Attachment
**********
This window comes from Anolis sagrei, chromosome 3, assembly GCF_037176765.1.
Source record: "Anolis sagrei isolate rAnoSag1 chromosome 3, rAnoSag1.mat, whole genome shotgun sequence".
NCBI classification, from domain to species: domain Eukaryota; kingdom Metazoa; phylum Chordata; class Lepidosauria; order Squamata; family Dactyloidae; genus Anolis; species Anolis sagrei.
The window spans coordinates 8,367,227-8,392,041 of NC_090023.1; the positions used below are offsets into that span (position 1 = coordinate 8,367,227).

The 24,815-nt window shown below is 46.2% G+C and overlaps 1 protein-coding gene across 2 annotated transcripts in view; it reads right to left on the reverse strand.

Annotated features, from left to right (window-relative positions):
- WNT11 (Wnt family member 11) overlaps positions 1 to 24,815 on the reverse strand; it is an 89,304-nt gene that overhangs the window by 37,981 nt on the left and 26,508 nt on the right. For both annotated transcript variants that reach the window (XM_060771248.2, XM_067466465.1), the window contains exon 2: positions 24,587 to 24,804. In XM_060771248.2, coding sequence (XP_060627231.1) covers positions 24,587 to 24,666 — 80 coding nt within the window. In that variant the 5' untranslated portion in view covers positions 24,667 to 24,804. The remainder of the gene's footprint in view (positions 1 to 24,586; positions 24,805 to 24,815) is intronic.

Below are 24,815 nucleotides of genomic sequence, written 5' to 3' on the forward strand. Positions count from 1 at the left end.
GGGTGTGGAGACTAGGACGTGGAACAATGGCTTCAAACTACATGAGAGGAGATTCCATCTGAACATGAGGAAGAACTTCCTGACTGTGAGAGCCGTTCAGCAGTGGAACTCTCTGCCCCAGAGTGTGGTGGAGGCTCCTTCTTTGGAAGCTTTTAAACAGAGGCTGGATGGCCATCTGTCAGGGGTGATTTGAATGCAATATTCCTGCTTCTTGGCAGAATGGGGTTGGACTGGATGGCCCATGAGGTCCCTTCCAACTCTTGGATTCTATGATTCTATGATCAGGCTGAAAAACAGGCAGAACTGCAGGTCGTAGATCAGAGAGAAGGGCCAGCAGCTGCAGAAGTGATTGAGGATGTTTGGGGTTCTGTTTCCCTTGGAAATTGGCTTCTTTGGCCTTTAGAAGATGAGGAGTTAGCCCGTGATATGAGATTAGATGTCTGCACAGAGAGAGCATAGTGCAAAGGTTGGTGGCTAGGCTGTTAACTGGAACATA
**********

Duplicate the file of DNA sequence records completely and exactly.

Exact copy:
This window comes from Anolis sagrei, chromosome 3, assembly GCF_037176765.1.
Source record: "Anolis sagrei isolate rAnoSag1 chromosome 3, rAnoSag1.mat, whole genome shotgun sequence".
NCBI classification, from domain to species: domain Eukaryota; kingdom Metazoa; phylum Chordata; class Lepidosauria; order Squamata; family Dactyloidae; genus Anolis; species Anolis sagrei.
The window spans coordinates 8,367,227-8,392,041 of NC_090023.1; the positions used below are offsets into that span (position 1 = coordinate 8,367,227).

The 24,815-nt window shown below is 46.2% G+C and overlaps 1 protein-coding gene across 2 annotated transcripts in view; it reads right to left on the reverse strand.

Annotated features, from left to right (window-relative positions):
- WNT11 (Wnt family member 11) overlaps positions 1 to 24,815 on the reverse strand; it is an 89,304-nt gene that overhangs the window by 37,981 nt on the left and 26,508 nt on the right. For both annotated transcript variants that reach the window (XM_060771248.2, XM_067466465.1), the window contains exon 2: positions 24,587 to 24,804. In XM_060771248.2, coding sequence (XP_060627231.1) covers positions 24,587 to 24,666 — 80 coding nt within the window. In that variant the 5' untranslated portion in view covers positions 24,667 to 24,804. The remainder of the gene's footprint in view (positions 1 to 24,586; positions 24,805 to 24,815) is intronic.

Below are 24,815 nucleotides of genomic sequence, written 5' to 3' on the forward strand. Positions count from 1 at the left end.
GGGTGTGGAGACTAGGACGTGGAACAATGGCTTCAAACTACATGAGAGGAGATTCCATCTGAACATGAGGAAGAACTTCCTGACTGTGAGAGCCGTTCAGCAGTGGAACTCTCTGCCCCAGAGTGTGGTGGAGGCTCCTTCTTTGGAAGCTTTTAAACAGAGGCTGGATGGCCATCTGTCAGGGGTGATTTGAATGCAATATTCCTGCTTCTTGGCAGAATGGGGTTGGACTGGATGGCCCATGAGGTCCCTTCCAACTCTTGGATTCTATGATTCTATGATCAGGCTGAAAAACAGGCAGAACTGCAGGTCGTAGATCAGAGAGAAGGGCCAGCAGCTGCAGAAGTGATTGAGGATGTTTGGGGTTCTGTTTCCCTTGGAAATTGGCTTCTTTGGCCTTTAGAAGATGAGGAGTTAGCCCGTGATATGAGATTAGATGTCTGCACAGAGAGAGCATAGTGCAAAGGTTGGTGGCTAGGCTGTTAACTGGAACATA